In a post a while back, a friend talked about the intensity of a childhood read.
I could relate to that. The post caused me to recollect my first encounter with Enid Blyton, when I was eight or nine.
My sibs and I were horrible brats, a babysitter’s worst nightmare. In a clever strategic move our babysitter once brought Castle of Adventure. That was it for me. I disappeared into my room for the rest of the evening so she only had my sister and brother to contend with.
The world faded away within the first few pages of that book. Library books back then were bound with this mono-colored plastic-filmed cardboard is the only way I can describe it. The paper inside was cheap, and after many kid hands had impatiently handled the pages, the edges would get very soft, delicate as tissue. You’d find the catty-corner fold where someone else had dogeared. The smell of a library book . . . I can catch it in some of my older used books, a compound of aged paper and mustiness and the faintest hint of print that was powerful magic, so full of promise.
Who else loved the smell of libraries?
By the time I reached ten, I had a Reading Posture: crouching on the very end of my bed, my toes hanging over, gripped hard to the mattress, like a vulture perched on a branch. My chin on my knees, my book tucked in against my shins. I suppose my sight was already beginning to blur, without me being aware. But having my legs pressed tight against my middle helped me contain the anxiety churning my stomach that the suspense inspired.
There was no willing suspension of disbelief when I was a kid reader. I was either here or there, in the story. I believed everything the text told me was true, and I had no ability yet to predict patterns. Everything was new. I had no defense against the intensity of emotion, which burned in memory that peculiar sensory awareness that others talk about: smells, the quality of light, what one might have been doing around the time the story was experienced.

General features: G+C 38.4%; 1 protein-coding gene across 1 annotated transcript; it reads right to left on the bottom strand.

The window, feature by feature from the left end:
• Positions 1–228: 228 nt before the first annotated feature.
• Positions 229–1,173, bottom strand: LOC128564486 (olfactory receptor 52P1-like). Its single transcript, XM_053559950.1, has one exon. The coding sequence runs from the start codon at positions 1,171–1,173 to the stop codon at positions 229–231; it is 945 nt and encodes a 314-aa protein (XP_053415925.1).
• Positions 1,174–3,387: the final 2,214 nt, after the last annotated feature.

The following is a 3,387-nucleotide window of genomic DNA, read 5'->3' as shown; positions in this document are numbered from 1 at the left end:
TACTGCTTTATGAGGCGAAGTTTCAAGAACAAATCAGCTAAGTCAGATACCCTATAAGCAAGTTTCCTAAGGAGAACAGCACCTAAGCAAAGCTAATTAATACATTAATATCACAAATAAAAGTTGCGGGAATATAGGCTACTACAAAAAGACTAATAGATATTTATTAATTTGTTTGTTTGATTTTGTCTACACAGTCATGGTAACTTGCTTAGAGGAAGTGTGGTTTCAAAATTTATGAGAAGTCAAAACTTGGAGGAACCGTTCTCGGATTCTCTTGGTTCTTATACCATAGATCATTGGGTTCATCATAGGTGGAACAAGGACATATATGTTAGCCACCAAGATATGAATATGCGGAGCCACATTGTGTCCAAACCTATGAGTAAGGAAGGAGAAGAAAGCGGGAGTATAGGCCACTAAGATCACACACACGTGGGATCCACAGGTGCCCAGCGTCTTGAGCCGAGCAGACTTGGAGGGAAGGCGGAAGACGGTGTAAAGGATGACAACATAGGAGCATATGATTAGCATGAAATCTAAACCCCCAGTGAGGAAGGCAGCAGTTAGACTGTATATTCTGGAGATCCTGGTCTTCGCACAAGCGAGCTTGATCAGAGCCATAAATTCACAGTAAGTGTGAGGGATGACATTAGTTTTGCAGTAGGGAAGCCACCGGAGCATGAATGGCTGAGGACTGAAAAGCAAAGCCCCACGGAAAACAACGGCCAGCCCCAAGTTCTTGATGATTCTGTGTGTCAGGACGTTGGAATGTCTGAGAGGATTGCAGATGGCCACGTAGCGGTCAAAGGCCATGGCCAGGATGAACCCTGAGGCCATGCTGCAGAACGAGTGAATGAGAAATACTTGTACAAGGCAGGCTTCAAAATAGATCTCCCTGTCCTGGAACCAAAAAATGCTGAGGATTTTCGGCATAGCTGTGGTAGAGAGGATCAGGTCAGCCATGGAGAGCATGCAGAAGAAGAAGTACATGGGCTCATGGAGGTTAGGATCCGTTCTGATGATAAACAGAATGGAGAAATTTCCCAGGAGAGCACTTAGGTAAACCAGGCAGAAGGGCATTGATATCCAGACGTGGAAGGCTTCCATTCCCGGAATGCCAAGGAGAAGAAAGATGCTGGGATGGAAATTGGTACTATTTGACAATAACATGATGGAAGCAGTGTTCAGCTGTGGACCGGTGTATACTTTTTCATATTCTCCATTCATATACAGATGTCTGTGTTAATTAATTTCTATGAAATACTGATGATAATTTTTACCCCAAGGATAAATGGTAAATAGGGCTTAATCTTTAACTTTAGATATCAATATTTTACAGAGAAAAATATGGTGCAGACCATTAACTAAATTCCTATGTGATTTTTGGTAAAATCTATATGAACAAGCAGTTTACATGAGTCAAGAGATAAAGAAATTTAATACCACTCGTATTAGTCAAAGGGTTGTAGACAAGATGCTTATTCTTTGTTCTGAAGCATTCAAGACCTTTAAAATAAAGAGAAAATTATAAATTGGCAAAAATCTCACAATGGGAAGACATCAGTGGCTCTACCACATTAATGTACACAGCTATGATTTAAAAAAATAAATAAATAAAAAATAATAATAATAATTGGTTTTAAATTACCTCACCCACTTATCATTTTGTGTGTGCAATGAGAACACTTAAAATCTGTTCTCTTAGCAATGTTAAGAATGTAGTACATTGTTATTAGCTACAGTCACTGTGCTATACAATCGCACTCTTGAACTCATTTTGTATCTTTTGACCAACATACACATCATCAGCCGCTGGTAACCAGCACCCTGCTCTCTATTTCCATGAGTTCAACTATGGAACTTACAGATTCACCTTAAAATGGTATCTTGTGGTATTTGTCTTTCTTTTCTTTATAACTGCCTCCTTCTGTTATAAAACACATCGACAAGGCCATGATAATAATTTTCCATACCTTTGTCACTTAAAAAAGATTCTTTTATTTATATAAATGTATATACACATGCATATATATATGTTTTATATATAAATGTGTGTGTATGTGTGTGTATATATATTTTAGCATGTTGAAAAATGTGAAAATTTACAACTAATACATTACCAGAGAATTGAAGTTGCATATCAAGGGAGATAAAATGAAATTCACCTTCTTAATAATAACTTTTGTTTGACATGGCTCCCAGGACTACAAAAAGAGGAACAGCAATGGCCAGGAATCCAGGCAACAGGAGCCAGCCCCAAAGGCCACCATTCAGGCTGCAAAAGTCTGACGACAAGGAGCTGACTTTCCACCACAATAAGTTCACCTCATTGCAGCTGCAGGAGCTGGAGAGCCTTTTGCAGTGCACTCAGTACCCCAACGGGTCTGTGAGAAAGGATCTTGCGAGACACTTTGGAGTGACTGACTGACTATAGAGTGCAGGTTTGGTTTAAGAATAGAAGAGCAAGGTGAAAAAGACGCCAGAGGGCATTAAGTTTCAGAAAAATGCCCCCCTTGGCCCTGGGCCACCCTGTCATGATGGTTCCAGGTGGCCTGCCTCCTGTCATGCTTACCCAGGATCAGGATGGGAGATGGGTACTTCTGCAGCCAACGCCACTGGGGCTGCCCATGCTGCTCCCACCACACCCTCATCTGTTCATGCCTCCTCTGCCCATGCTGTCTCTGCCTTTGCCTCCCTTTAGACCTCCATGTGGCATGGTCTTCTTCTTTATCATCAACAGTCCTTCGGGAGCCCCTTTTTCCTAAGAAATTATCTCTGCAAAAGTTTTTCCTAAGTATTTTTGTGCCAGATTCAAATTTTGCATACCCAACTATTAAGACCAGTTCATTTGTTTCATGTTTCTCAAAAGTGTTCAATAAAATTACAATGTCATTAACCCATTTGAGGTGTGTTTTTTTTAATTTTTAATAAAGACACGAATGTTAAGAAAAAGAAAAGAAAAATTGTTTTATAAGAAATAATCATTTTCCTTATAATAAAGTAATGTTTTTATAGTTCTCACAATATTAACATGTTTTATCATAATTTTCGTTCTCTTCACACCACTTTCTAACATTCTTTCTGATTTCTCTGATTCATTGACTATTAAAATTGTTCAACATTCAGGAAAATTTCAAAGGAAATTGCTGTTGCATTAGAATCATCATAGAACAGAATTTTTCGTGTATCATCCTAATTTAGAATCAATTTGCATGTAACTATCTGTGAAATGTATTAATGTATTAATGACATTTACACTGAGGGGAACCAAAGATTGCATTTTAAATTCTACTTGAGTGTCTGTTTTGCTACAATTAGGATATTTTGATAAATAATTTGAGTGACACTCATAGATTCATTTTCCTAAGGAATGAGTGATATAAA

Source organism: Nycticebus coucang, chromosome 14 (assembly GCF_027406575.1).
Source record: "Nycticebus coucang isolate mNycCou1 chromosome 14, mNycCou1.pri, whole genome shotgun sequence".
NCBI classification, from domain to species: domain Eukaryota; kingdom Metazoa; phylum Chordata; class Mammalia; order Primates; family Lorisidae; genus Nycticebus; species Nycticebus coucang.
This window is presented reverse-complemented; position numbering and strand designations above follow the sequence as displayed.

As a child reader, I found every tiny detail of equal importance. I got so angry if illustrations did not match the text that I shuddered past Evaline Ness’s graceful impressionistic pictures, and refused to read any book illustrated by folk art-inspired Lois Lenski, whose girls seemed to grow their legs out of their waists, and whose profiles were all exactly alike.
Words were as important as drawings, not how they sounded so much as what they meant: how they contributed to filling in the details of the imagery. I had figured out by the time I was six that I could get about three “What’s this word?”s out of any adult in any reading session, after which they’d chase me away impatiently with “Sound it out.”
Sometimes one could sound out a word, but English can lead one sadly astray, between the French influence that made ghosts of consonants and vowels alike—hors d’oeuvres did not ‘sound out’ to orderv—and the Greek vowel hiccoughs (epitome turned out not to be EEP-eye-toam, but eh-PIT-oh-me).
Toughest of all were definitions. We didn’t have a dictionary at home, though we did have a World Book encyclopedia set. But it was only good for looking up some things. Adults, even when benign, did not prove to be walking dictionaries, as I discovered the weekend I turned seven, when I buried myself in Black Beauty. “What does eep-eye-tome’ mean?” netted the expected puzzled look, and “run along and play.’ I did have a good memory for puzzle words, so eventually some of them popped into meaning if the context matched up: “missled” turned out to be “miss-LED”–oh! led astray!
I fretted over the words that nobody ever seemed to use in spoken language. ‘Humbug’ nagged at me for a very long time, causing me to go over and over that text with forensic intensity in an effort to tease out meaning from context.
Books could be dangerous, they could lure you into believing you would reach the last page smiling, just to annihilate you utterly. Especially animal stories. The time of the book might only be weeks, but seldom did any beloved pet make it to the last page, leaving you weeping for the justice that animals rarely got. “Stop blubbering, it’s only a book.”
I knew kids who gave up reading after Old Yeller, but the siren lure of the library was too strong for me. I learned to be on the watch for certain kinds of story situations, or descriptors. Poignant signaled “Watch out, this one is going to hurt.”